Hong Kong to Stay Competitive as an International Marine Insurance and Financial Hub
Markel International, Hong Kong
Hong Kong has developed into one of the most important maritime hubs in Asia over the years due to its geographic advantage amidst China’s robust economic growth.
In recent years however, its prominent position has increasingly been challenged by other Asian cities.
In the 2020 Xinhua-Baltic International Shipping Centre Development (ISCD) Index, Hong Kong fell out of the top three international maritime centers for the first time, whilst Singapore and Shanghai took first and third places, respectively.
A key question today amongst industry observers is if Hong Kong can remain competitive and retain its position as an international maritime hub.
Hong Kong capital and insurance market remains strong
Hong Kong’s capital and insurance markets, which form the basis of the SAR’s financial position, have remained strong. The Hang Seng Composite Index rose 9% in 2019, and in the first half of 2020, Hong Kong hosted 54 IPOs with proceeds amounting to US$11.18 billion, up 23% compared to the same period in 2019.
Within the insurance sector, general insurance gross premiums grew by nearly 4% in 2019, followed by a further 10% annualized increase in the first quarter of 2020.
Building economic resilience through insurance
A thriving insurance industry is important to support businesses during times of crises. To allow the insurance and marine sectors to weather the prolonged COVID-19 pandemic-induced economic recession, the Hong Kong SAR government recently unveiled a number of tax incentives.
On 15th July 2020, the Legislative Council passed a bill to reduce corporate tax rate by 50% for all general reinsurance business of direct insurers and certain insurance brokerages. This new tax concession is expected to be effective by the end of 2020 or early 2021, and aims to facilitate the development of the marine and specialty risk insurance businesses of Hong Kong.
This would foster the insurance industry’s competitiveness in benefitting from major geographic industry trends, including those from the Belt and Road Initiative (“BRI”) and the Greater Bay Area in Southern China.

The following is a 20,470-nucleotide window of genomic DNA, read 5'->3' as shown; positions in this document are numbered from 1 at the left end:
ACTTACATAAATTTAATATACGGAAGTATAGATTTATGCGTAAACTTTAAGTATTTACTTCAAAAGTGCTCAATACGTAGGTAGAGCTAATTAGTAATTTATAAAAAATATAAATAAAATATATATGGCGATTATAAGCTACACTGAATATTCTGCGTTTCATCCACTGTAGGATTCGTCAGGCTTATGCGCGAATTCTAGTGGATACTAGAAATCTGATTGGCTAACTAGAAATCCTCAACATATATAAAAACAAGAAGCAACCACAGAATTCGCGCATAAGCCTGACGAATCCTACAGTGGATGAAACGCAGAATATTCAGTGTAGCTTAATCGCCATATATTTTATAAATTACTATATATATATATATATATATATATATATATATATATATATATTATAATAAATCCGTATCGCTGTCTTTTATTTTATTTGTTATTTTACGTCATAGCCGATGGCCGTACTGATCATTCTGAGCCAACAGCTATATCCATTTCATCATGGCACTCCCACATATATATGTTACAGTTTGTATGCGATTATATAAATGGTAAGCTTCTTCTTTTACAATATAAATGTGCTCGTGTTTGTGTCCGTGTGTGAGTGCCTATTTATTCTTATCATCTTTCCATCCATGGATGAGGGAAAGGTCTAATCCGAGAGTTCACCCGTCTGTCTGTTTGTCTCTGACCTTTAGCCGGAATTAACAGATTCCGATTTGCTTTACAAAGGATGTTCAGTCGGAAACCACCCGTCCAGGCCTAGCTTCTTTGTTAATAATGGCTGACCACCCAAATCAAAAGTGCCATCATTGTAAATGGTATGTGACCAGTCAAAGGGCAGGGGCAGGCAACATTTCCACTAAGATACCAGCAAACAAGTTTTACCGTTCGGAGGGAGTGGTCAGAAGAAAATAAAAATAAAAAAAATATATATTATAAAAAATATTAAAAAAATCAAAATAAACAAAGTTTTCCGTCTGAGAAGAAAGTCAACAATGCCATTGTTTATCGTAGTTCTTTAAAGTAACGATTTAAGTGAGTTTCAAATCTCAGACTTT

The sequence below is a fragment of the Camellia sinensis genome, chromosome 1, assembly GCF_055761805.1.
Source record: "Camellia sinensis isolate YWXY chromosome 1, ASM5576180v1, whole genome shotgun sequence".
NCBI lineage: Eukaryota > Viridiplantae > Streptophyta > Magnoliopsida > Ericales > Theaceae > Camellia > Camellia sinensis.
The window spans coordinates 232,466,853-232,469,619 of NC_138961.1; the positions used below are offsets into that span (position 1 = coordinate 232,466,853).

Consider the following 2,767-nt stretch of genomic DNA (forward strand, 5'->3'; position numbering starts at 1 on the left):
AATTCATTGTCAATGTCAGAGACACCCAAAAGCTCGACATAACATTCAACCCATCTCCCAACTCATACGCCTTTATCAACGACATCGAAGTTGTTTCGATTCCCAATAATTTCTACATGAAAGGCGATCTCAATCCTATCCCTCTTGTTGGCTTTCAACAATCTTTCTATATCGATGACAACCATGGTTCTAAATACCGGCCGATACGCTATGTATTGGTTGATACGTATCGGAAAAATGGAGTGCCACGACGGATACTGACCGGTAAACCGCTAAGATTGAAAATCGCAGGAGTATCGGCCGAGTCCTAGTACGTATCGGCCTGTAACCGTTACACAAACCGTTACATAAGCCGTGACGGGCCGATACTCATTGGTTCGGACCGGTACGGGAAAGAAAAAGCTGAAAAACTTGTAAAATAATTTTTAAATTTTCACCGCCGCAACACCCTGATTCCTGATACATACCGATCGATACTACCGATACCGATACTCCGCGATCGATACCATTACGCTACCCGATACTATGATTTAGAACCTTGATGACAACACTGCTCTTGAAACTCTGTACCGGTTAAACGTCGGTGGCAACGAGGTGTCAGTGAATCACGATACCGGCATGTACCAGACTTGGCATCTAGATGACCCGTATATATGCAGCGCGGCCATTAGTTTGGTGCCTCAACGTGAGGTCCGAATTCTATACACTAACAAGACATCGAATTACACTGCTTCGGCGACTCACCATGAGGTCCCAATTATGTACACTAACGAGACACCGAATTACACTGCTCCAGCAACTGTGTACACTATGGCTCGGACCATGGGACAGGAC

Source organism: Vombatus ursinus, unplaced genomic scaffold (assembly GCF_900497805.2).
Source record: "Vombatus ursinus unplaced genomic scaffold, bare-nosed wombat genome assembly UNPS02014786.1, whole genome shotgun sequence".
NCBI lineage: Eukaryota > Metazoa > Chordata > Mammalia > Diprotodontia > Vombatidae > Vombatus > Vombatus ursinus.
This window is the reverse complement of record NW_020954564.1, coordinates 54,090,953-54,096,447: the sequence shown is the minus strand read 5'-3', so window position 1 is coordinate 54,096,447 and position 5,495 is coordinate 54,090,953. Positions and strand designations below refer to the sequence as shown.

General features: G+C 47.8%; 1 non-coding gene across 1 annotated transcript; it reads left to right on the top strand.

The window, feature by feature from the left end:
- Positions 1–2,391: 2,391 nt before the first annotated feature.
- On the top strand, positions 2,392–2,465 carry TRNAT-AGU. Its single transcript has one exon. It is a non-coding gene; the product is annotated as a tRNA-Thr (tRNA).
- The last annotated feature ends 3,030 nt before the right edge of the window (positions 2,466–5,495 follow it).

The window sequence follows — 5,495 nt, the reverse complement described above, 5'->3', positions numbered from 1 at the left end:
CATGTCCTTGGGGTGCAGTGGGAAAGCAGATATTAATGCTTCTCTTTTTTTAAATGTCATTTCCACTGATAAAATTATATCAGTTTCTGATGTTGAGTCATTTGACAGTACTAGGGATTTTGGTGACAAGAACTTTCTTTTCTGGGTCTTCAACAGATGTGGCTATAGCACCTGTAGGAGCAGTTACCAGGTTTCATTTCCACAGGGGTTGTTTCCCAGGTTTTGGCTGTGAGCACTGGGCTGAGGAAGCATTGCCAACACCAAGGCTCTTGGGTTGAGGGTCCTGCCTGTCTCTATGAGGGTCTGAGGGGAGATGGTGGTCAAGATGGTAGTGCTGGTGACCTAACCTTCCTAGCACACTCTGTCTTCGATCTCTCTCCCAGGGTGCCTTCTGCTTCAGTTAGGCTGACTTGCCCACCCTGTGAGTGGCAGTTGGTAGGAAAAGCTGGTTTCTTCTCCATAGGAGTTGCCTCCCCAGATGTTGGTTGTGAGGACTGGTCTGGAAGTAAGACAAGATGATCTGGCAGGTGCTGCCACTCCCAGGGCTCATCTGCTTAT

BRIEF Broadens Its Talent Pool and Network
In the past decade, China’s marine insurance market has expanded to become one of the world’s largest markets for cargo and marine hull insurance.
The opportunities brought by BRI and the Greater Bay Area development initiatives have driven international insurers to set up offices in Hong Kong to expand their presence in the Greater Bay Area encompassing both Hong Kong and China.
During COVID-19, the Belt and Road Insurance Exchange Facilitation (BRIEF) launched by the Hong Kong Insurance Authority (“IA”) continued to pull together key industry players to co-ordinate and partner together to capture business opportunities from BRI.
To date, 42 members have joined the platform with the International Union of Marine Insurance (IUMI) Asia Hub becoming a member this May. The knowledge and network brought by IUMI will facilitate the growth of local talents in the region.
BRIEF has also grown its capability to bring new collaboration opportunities for insurers across different cities in China. Currently, a large part of this sizeable premium growth is coming from the domestic seaborn trading segment, including inland water shipping. In May, IA signed a Memorandum of Understanding (MOU) with the Chengdu Municipal Financial Regulatory Bureau.
As the capital city of the Sichuan province, Chengdu is also a central hub for freight traffic between China and Europe. Through the MOU, foreign insurers can tap into the growing opportunities in inland waterway transport, logistics and infrastructure, and rail freight risk management. Furthermore, insurers can look to gain from BRI developments in China’s largest inland port city Chongqing, another neighbouring provincial city that is also strategically located on the new Silk Road and the economic belt of the Yangtze River.
Capturing Growth Opportunities
To pursue growth opportunities, Markel earlier this year strengthened its marine specialty team in Hong Kong to offer a full range of marine coverage including hull and war, marine liability, cargo, energy, and terrorism risks.
Looking back to the 1970s, Hong Kong has successfully weathered numerous challenges to become the pre-eminent international finance hub it is today.
Despite the current economic uncertainties, Hong Kong’s well-established financial and legal systems built over decades, as well as the diverse talent pool gives it a strong foundation to weather and recover from recent changes.
Buoyed by the rising tide of BRI and Greater Bay Area development, industry practitioners are confident that Hong Kong will again like before regaining its footing and global competitiveness as an international maritime center.
About Markel International:
Markel International is a division of Markel Corporation, a US-based holding company trading on the New York Stock Exchange (NYSE: MKL). Markel International writes insurance and reinsurance business through six divisions and through offices across the UK, Europe, Canada, Latin America and Asia Pacific. Markel International’s insuring entities include Syndicate 3000, Markel International Insurance Company Limited, Markel Insurance SE., and Markel Resseguradora do Brasil S.A.
Its UK national markets business also provides legal and professional fees insurance cover as well as legal and tax consultancy services.